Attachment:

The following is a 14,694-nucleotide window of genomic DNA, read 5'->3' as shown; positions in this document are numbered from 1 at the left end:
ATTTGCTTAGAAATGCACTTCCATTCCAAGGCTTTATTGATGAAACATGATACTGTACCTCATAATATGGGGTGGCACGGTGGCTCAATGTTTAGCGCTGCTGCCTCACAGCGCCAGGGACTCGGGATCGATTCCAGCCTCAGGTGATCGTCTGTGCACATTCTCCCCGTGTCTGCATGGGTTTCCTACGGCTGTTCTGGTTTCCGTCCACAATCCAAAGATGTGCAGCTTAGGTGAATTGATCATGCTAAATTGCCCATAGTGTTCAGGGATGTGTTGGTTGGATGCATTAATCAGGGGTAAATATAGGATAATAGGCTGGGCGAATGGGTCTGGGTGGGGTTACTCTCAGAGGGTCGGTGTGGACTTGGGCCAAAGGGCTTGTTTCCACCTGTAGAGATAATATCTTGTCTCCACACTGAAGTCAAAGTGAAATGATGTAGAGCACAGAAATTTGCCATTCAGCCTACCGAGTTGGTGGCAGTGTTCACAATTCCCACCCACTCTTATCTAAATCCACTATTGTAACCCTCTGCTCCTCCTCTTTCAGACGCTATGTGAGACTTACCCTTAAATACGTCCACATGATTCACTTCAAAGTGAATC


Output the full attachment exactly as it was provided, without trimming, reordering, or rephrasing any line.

The following is a 14,694-nucleotide window of genomic DNA, read 5'->3' as shown; positions in this document are numbered from 1 at the left end:
ATTTGCTTAGAAATGCACTTCCATTCCAAGGCTTTATTGATGAAACATGATACTGTACCTCATAATATGGGGTGGCACGGTGGCTCAATGTTTAGCGCTGCTGCCTCACAGCGCCAGGGACTCGGGATCGATTCCAGCCTCAGGTGATCGTCTGTGCACATTCTCCCCGTGTCTGCATGGGTTTCCTACGGCTGTTCTGGTTTCCGTCCACAATCCAAAGATGTGCAGCTTAGGTGAATTGATCATGCTAAATTGCCCATAGTGTTCAGGGATGTGTTGGTTGGATGCATTAATCAGGGGTAAATATAGGATAATAGGCTGGGCGAATGGGTCTGGGTGGGGTTACTCTCAGAGGGTCGGTGTGGACTTGGGCCAAAGGGCTTGTTTCCACCTGTAGAGATAATATCTTGTCTCCACACTGAAGTCAAAGTGAAATGATGTAGAGCACAGAAATTTGCCATTCAGCCTACCGAGTTGGTGGCAGTGTTCACAATTCCCACCCACTCTTATCTAAATCCACTATTGTAACCCTCTGCTCCTCCTCTTTCAGACGCTATGTGAGACTTACCCTTAAATACGTCCACATGATTCACTTCAAAGTGAATC